I wondered how she would handle the scary, graphic nature of what happened to her, as this is her story told for a young audience, but she does a good job.
She tells about a show she used to watch where a boy had a magic pencil and how she wished she had one. She tells about what she would change in the world with her magic pencil. She tells about how she spoke out for other girls, and when she gets to the part where she was shot, she says, "My voice became so powerful that the dangerous men tried to silence me. But they failed."
The illustrations are well done and use color to convey mood and tone. Kerascoet is actually a pseudonym for two people: a husband and wife team, Sebastien Cosset and Marie Pommepuy. I love the pictures of Malala drawing things with her magic pencil. I think children will appreciate the magic of the story along with the reality that Malala used a real pencil and real words along with a whole lot of courage to help change the world.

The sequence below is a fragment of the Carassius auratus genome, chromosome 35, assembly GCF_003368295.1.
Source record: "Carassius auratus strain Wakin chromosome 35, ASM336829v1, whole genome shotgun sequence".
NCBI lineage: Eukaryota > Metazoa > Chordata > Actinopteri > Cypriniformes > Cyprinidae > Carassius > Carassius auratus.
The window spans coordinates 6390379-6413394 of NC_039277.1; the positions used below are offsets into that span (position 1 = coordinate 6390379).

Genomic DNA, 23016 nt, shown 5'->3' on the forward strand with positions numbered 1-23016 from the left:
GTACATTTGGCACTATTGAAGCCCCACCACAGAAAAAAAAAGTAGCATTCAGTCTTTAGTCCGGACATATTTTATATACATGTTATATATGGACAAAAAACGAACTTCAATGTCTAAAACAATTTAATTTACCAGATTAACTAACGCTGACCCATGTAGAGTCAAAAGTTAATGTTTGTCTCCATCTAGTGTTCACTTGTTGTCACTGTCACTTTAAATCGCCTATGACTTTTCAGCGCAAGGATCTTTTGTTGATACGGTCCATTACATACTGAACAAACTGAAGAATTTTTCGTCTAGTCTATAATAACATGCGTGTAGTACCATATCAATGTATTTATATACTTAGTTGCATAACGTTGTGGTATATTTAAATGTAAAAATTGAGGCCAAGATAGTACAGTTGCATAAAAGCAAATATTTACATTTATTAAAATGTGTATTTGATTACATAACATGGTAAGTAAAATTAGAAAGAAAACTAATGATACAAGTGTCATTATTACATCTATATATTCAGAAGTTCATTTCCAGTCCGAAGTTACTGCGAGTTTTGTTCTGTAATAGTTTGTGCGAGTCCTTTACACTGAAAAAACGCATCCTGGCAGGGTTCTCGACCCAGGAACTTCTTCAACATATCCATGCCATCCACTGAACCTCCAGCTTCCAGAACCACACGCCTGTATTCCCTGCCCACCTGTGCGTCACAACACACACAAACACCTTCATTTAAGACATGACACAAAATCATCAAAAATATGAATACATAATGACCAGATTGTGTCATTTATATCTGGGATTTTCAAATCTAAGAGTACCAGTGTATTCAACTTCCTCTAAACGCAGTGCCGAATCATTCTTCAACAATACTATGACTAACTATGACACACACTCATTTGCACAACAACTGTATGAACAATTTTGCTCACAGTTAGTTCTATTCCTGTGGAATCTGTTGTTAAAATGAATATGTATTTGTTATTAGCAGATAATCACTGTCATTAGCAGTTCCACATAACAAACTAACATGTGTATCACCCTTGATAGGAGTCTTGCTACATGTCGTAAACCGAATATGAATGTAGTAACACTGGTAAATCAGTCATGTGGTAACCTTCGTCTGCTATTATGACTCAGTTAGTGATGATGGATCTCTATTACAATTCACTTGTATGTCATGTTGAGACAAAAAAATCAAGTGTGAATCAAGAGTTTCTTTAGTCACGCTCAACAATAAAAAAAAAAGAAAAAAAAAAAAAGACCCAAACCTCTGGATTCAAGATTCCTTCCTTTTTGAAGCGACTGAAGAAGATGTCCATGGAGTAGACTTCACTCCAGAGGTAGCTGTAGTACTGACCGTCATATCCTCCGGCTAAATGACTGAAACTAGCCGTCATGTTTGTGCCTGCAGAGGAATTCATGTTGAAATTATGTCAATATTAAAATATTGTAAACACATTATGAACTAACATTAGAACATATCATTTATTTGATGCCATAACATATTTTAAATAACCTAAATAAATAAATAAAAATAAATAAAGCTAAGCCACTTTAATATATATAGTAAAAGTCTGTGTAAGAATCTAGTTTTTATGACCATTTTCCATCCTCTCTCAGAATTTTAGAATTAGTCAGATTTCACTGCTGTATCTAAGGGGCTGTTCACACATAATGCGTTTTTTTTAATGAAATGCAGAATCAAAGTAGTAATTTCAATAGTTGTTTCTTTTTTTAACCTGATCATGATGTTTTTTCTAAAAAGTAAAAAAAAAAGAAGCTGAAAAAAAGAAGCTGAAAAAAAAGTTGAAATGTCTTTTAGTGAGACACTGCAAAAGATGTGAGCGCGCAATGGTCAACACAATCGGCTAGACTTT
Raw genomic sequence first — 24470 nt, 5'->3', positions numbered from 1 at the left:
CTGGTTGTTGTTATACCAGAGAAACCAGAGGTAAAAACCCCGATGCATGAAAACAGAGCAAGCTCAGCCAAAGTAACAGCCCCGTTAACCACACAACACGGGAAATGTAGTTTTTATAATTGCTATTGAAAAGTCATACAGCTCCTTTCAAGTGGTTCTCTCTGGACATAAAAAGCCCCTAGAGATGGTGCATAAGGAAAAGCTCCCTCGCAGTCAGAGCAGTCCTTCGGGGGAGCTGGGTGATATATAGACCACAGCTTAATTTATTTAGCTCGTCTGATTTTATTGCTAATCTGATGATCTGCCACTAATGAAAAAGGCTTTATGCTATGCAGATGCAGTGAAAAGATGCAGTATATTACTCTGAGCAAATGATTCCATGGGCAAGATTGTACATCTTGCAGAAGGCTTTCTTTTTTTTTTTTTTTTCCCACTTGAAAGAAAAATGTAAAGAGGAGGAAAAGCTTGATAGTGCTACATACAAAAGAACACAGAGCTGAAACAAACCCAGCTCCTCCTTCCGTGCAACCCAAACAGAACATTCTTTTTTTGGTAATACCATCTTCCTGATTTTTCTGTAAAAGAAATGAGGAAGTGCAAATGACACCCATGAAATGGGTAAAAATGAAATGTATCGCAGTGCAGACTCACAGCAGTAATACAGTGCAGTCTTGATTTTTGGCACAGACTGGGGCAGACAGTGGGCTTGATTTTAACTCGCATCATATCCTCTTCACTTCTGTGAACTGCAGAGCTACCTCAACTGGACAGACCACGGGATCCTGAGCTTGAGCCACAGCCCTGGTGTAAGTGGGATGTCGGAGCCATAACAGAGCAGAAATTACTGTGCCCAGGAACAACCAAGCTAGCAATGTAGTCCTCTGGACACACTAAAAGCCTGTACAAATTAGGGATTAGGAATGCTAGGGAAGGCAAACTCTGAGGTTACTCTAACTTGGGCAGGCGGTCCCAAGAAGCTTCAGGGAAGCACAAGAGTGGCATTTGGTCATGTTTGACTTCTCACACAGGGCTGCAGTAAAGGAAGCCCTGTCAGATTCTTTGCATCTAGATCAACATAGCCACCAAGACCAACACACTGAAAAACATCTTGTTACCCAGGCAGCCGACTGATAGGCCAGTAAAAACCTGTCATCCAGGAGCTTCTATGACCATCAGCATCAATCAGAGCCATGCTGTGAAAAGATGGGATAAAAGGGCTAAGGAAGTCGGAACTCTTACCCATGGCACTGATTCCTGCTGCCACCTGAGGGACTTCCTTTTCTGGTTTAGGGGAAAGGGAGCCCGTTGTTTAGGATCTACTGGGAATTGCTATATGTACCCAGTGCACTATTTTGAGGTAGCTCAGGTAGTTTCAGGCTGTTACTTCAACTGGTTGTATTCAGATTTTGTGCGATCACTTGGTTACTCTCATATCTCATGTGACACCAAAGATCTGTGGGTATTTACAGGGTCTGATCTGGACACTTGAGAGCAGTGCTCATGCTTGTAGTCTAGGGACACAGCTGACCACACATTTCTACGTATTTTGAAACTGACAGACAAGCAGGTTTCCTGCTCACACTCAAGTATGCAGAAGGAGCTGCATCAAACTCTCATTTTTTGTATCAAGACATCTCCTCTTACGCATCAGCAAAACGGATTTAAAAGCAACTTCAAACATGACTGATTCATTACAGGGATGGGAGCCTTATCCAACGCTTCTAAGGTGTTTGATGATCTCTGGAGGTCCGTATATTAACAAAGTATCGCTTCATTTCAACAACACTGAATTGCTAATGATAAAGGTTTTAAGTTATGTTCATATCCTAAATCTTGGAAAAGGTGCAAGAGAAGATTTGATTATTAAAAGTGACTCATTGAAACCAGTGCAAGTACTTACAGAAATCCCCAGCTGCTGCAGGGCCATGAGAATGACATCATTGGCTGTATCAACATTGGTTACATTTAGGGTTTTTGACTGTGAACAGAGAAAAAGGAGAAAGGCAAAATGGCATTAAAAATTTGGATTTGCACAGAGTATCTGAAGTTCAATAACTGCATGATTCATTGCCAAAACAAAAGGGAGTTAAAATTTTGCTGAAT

Link to our NICU book registry if you'd like to donate books to babies in the newborn intensive care unit so their parents can read to them while they grow. You can also donate gently used books to our project by sending them to me or to Angie. Email me for a mailing address. We can use both English and Spanish books. If you have a graduate of the NICU, or if you have a baby whose life you would like to honor by donating books to this project, let me know, and I can make a book plate with their name for the books you donate.
Read to a child today even if that child is you.